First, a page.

Canyoneering is any adrenaline junkie's dream because of the adventurous nature of the activity. Canyoneering is anything that gets thrill seekers across a canyon either by swimming, climbing, rappelling, cliff jumping, or hiking.
What you will need
There are several items you need before you head on your first Canyoneering adventure. You will need a backpack, a drybag (for items you don’t want wet), rope, a harness, carabiners, a helmet, and good shoes with good grip. For many canyons, being a proficient rock climber is a must. You should at least be very confident with rappelling.
If you are canyoneering for your first time, bring a guide that has experience canyoneering where you want to go.
Canyoneering often involves water so be adequately prepared with water shoes, quick drying clothes, plenty of food and water, and a hiking pole. Always be aware of the weather patterns near your canyon and upstream from you. Even a little ran upstream could create a massive flash flood scenario if you're trying to navigate a narrow slot canyon.
- Pack out what you bring in. Be sure not to leave trash or any waste along trails to make sure that the canyoneering experience is as great for any other adventurers that come after you.
- When faster climbers are in the same area as you, let them pass you in order to prevent crowding along the narrow canyon areas.
- Remember to take your ropes and use specialized raps to prevent grooves being made in the rock to preserve the natural structures you are climbing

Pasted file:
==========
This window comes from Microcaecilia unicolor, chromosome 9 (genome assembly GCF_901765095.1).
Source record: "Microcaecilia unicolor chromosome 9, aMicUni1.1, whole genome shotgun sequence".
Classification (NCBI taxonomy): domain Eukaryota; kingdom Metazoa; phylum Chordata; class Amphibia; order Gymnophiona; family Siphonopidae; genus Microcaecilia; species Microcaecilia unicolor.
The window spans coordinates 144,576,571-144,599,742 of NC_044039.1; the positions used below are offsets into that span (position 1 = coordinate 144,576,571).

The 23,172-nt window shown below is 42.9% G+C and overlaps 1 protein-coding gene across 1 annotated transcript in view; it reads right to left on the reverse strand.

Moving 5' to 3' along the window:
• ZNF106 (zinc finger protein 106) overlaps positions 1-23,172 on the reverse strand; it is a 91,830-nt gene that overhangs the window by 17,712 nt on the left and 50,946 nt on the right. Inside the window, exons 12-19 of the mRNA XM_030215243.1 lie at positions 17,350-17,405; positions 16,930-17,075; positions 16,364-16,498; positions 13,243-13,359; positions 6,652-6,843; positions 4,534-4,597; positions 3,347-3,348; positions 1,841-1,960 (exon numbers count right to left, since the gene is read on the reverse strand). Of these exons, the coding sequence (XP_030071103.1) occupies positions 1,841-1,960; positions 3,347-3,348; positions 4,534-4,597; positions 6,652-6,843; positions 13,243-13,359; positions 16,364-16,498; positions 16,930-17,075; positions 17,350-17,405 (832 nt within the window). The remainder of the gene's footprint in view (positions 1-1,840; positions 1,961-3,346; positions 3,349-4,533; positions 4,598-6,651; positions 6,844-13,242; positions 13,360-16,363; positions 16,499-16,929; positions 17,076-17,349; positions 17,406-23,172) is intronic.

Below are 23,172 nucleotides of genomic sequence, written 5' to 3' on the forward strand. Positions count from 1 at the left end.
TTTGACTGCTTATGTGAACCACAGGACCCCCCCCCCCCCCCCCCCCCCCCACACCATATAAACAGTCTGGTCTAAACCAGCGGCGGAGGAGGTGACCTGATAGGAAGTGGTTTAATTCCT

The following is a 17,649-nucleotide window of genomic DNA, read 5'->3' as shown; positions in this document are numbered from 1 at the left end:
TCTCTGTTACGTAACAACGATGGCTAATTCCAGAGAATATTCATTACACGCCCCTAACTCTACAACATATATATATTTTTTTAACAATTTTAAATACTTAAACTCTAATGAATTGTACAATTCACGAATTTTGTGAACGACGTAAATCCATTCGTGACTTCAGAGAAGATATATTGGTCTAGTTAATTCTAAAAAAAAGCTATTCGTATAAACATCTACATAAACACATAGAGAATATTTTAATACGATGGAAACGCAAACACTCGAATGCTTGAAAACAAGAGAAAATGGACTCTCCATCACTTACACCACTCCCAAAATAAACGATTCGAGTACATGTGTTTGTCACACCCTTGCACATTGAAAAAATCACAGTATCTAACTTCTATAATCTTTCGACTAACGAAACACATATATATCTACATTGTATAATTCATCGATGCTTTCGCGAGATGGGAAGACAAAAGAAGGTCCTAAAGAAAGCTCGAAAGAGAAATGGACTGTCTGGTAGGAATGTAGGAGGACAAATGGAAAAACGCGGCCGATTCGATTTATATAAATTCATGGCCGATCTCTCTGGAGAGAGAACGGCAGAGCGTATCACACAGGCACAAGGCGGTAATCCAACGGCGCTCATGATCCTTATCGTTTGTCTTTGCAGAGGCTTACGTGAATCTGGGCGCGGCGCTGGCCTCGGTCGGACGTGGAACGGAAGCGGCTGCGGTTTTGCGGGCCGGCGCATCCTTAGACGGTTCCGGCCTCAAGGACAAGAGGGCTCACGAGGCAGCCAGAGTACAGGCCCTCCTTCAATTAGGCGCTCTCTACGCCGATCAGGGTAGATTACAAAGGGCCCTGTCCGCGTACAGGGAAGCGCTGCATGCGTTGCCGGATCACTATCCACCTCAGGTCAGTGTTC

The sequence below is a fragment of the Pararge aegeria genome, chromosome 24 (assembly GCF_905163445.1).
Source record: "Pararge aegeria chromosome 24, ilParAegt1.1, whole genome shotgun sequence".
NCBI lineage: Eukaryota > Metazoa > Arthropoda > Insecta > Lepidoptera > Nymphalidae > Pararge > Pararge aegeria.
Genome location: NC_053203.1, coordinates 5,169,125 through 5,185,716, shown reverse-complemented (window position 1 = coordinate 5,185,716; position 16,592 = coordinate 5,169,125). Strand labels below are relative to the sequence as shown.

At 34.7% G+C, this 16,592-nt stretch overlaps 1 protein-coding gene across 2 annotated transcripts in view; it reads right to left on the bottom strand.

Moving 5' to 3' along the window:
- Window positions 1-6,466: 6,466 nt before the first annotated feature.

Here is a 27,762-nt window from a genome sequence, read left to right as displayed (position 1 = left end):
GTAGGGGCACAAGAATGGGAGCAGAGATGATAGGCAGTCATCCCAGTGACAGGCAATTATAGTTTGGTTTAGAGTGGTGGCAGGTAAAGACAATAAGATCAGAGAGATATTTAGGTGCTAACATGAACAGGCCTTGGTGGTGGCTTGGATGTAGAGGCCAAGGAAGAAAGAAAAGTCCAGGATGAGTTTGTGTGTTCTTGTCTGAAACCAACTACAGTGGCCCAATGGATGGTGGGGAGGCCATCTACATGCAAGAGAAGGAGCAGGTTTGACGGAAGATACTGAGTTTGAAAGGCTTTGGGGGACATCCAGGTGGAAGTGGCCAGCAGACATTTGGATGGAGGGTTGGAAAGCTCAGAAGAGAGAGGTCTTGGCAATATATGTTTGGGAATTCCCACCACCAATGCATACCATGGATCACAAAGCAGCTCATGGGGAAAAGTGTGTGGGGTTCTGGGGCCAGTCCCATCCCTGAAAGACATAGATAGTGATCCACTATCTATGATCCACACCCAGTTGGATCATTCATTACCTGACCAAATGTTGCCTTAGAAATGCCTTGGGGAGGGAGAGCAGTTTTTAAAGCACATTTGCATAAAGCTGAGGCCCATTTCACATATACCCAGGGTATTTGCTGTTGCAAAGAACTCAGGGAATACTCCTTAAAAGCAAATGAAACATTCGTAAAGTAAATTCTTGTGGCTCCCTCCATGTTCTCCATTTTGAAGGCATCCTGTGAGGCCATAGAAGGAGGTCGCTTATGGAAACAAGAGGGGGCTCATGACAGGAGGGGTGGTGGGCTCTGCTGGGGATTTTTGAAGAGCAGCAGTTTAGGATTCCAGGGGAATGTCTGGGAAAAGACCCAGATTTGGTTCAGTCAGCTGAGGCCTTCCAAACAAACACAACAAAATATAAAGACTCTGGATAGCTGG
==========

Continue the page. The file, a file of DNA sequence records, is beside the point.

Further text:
Where to Go
There are some great places to go canyoneering all around the United States. From Zion National Park in Utah to Watkins Glen State Park in New York. Pick a place that you are comfortable with and know the surroundings so you can be prepared in case of emergency. Be aware of your skill level so you do not get into any situation you aren’t ready for. It’s ok to work your way up to your dream destinations!
Other Good Resources
Here's some of our favorite canyons
Battle Creek Falls
Pleasant Grove, Utah2.0 miles E of Pleasant Grove, Utah
Battle Creek Falls, located near Pleasant Grove, Utah, is a scenic waterfall that also has a rappelling and rock climbing area nearby. Hikers are allowed to see the falls from two view points, below...Canyoneer, Hike 20.4 mi
Escalante, Utah39.9 miles SE of Escalante, Utah
Coyote Gulch is a natural slot canyon near Escalante, Utah, Bryce Canyon National Park, and Lake Powell State Park. Coyote Gulch is any backpacker's paradise with a flowing river, many places to...Backpack, Canyoneer, Hike 0.2 mi